In public health, we often talk about social and behavior change in communities. How can we encourage communities to adopt behaviors that promote health? But health systems are communities too, and we need to figure out ways to help providers change behaviors–for example, to do the simple things in labor and delivery care that don’t necessarily cost any money, but that ensure danger signs are spotted early, and can help protect mothers and newborn, especially in that crucial hour right after delivery. Something as simple as skin-to-skin contact, just putting a newborn on the mother’s body immediately, can save lives in settings where incubators are few and far between, and protecting the baby’s warmth is essential to survival. But studies show us that many of these no-cost practices aren’t performed very often. So I’m really interested in understanding the drivers of better quality care, and of course, in making sure that we’re actually measuring care quality, instead of assuming that providing a training or some new equipment, is adequate for changing practices.

What would you like to accomplish personally in the next ten years?

I want to continue to support changes in how communities and health systems care for and support pregnant women, so that childbirth can become safer and women have the opportunity to fulfill their goals for their lives and their families’ lives. I want to make sure we keep talking about quality of care. My colleagues often talk about “too much and too little”–there are countries, even hospitals, in the places I work, where one woman might get an inappropriate cesarean section that leaves her with a fistula, and one woman might die because her danger signs weren’t recognized or managed in time. I want to work towards leveling this, so that women and newborns are getting care that isn’t too much or too little, but just right.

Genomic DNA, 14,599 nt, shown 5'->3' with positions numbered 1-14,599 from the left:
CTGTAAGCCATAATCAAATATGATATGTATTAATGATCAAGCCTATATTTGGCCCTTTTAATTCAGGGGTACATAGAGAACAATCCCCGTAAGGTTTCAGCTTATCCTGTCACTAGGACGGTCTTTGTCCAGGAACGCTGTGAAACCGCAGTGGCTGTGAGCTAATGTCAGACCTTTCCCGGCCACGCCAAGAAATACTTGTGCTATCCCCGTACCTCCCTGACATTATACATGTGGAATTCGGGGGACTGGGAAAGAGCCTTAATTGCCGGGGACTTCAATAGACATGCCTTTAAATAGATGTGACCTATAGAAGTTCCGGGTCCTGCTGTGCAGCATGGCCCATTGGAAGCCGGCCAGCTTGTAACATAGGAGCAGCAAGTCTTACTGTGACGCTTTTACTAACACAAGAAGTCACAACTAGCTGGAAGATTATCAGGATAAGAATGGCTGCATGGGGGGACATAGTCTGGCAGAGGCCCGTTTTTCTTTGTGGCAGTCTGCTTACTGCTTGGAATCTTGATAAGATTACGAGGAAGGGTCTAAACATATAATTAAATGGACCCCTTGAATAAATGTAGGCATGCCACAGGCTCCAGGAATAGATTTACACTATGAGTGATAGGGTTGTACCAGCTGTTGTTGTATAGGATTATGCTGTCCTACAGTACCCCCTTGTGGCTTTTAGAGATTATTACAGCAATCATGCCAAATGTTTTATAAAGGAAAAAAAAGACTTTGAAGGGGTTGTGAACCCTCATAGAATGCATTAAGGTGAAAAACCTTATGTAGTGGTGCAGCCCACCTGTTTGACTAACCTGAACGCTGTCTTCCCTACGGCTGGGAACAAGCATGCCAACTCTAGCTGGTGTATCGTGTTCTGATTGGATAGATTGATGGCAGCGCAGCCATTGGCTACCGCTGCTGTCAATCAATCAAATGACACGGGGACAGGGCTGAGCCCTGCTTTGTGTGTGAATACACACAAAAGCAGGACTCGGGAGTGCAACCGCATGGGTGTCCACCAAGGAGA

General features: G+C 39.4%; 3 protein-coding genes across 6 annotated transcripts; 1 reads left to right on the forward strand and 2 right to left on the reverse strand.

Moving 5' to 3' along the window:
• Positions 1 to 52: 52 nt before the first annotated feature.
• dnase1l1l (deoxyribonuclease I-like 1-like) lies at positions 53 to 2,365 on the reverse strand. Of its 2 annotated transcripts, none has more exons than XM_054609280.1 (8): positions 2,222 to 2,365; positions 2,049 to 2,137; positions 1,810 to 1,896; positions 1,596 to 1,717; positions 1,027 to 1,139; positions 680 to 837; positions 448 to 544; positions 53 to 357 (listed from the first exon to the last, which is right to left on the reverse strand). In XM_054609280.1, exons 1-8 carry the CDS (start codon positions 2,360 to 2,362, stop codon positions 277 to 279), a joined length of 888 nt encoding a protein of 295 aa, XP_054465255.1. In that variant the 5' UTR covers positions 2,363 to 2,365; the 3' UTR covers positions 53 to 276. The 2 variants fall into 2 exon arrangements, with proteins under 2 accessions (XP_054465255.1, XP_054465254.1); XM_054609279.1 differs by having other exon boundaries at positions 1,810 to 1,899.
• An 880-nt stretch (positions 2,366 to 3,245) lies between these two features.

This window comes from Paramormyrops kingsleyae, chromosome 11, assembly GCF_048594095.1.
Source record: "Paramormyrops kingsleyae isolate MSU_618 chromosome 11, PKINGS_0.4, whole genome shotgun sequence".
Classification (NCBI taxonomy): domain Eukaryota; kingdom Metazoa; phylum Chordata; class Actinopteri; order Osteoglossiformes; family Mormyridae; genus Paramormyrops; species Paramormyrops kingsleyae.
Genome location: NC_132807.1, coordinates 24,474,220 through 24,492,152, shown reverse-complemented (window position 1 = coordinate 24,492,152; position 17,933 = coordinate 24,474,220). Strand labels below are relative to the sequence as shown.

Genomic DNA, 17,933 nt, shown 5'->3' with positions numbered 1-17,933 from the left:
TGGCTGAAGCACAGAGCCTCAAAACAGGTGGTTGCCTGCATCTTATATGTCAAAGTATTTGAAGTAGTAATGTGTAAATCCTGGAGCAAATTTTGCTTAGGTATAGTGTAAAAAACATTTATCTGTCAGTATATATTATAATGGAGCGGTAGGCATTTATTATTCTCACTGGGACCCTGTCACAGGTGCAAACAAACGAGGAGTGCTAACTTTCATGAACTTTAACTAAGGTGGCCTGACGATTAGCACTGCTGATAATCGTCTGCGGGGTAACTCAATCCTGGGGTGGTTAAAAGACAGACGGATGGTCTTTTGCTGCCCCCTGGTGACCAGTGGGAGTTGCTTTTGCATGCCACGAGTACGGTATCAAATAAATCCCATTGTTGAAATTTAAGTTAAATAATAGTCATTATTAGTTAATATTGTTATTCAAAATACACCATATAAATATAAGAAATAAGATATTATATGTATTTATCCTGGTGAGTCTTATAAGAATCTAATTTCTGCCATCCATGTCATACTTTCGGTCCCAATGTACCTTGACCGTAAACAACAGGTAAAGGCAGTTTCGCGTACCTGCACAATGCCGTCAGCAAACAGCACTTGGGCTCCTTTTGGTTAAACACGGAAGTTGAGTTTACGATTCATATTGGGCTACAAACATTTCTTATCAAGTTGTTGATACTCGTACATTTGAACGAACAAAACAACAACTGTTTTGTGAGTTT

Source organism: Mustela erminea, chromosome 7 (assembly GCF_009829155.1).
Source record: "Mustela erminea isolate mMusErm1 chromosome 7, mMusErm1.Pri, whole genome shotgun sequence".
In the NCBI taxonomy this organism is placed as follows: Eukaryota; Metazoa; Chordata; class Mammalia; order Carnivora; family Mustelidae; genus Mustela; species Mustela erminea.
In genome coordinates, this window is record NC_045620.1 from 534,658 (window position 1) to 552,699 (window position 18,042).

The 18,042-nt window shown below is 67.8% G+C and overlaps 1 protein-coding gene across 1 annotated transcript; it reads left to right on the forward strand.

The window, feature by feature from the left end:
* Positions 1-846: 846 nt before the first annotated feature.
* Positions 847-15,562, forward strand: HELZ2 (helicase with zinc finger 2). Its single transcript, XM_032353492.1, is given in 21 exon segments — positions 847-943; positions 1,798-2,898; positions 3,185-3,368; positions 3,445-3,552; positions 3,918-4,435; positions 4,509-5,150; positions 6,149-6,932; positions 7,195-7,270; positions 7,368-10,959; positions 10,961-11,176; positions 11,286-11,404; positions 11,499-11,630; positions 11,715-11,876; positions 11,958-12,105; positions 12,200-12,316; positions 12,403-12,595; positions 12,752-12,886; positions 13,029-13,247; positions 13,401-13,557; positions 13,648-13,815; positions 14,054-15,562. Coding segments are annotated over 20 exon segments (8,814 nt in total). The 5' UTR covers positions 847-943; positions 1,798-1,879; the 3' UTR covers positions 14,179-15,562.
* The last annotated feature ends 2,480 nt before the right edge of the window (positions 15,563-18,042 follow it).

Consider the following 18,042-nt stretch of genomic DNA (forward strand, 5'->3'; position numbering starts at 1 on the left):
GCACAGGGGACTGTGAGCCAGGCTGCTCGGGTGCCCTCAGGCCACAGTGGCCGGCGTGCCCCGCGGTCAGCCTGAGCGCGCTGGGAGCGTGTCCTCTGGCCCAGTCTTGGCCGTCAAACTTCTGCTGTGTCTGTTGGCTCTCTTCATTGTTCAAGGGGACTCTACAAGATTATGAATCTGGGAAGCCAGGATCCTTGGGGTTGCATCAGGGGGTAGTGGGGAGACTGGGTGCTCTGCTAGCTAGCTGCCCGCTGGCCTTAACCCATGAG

I also want to be part of changing how childbirth happens here at home. So many of my friends have been utterly disempowered by their delivery experiences. They haven’t felt listened to, or felt railroaded into interventions and procedures they didn’t understand, request, or want. I’ve had my own experience of this, waving around clinical review articles while hooked up to a drip in triage, trying to point out that I didn’t need to be rushed into labor induction based on one potentially negative ultrasound scan. And I was fortunate enough to have the ability to download, read, and wave around those articles and a wonderful obstetrician who listened to me when I called her!